Just to answer Mike Gerson’s title of his column, no. Democrats are not stuck in 1979, but some are. Pre-1976 and why the Democratic Party lost back-to-back presidential elections in 1968 and 72 and in 72 Senator George McGovern loses to President Richard Nixon in a landslide, Democrats were seen as what would be called redistributionist, welfare statists Social Democrats that would be more into government dependence and redistribution to help people in need and to try to make the economy more equal. Than to empower people at the bottom and near-bottom with things like economic growth, job creation, job training and education. So they could get ahead in America as well.
Jimmy Carter comes along in 1976 and tries to change how the Democratic Party was seen and no longer make it look like a big government welfare statist party that it was seen as before. He had limited success obviously as a New Democrat, but he had a social democratic, Democratic led Congress to deal with. That had large majorities to deal with in both the House and Senate, all four years as President. Which meant if President Carter wanted to get any of his more new democratic proposals accomplished, things like welfare reform and what would become the Affordable Care Act in 2010, trade, deficit reduction, he had to work with Congressional Republicans. Without losing too many Democrats especially in the leadership.
The Democratic Party post-Jimmy Carter would lose too more landslide presidential elections in 1984 and 88. Why, one because they were running against Ronald Reagan in 1984 and Americans started feeling good again. But two, they were still seen as a social democratic McGovernite party that they were seen as in 1972. The Democratic Party of 1968 and 72 was much further left than the LBJ Great Society Progressive Democrats of the 1960s. The New Deal/Great Society Progressive Democrats of the 1930s and 60s, were now replaced with McGovernite New Left Democrats that is known as Occupy Wall Street today. That sees Bernie Sanders as their hero and perhaps Elizabeth Warren. But not Barack Obama, Bill Clinton and Hillary Clinton.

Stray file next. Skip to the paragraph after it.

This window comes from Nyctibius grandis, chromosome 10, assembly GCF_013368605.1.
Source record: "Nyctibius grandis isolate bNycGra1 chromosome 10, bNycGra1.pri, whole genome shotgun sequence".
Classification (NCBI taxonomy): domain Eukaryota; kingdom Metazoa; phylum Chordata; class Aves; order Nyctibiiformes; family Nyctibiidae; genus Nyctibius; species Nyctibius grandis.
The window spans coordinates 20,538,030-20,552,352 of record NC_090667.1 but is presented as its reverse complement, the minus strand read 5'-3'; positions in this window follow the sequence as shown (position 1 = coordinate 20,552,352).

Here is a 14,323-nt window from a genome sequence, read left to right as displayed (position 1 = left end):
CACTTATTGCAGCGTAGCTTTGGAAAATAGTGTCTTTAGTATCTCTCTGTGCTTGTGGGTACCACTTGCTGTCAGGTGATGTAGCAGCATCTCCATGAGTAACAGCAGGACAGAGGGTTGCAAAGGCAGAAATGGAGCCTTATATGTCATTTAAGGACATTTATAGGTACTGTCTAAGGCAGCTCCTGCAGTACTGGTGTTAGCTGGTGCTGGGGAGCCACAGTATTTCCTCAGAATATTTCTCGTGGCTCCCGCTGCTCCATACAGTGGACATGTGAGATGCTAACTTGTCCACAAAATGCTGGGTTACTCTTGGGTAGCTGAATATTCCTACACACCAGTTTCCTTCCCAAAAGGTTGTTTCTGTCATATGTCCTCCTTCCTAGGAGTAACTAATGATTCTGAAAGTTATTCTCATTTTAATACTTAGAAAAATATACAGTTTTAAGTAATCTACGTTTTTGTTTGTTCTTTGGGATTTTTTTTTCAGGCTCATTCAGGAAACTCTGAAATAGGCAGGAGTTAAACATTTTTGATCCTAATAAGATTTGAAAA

When it comes to rhetoric, President Obama is further left than President Bill Clinton and certainly Hillary Clinton. Who I believe in Hillary’s case may be to the right of her husband rhetorically. But their policies when it comes to crime, trade, foreign policy, national security, civil rights, fiscal policy are fairly similar. Barack Obama at times at least may sound like a Elizabeth Warren Progressive, but he governs like a New Democrat. Which is how he ran for president in the 2008 general election, how he’s governed as President and how he ran for reelection in 2012.
As much as Republicans and perhaps even Mike Gerson, who tends to be much smarter than this, but as much as they want to paint Barack Obama as some New Left or Far Left Social Democrat or something, he’s not. I mean why do you think his so-called progressive base is not happy with him? Why do you think they were disappointed with him in his first term and still are today? Because they thought he was one of them. A Dennis Kucinich or George McGovern or Bernie Sanders. People that far to the left can’t get elected President of the United States. Barack Obama is a center-left moderate to liberal-progressive president, who is not far enough to the left for me on social issues. That is how he has governed, because that is who he is.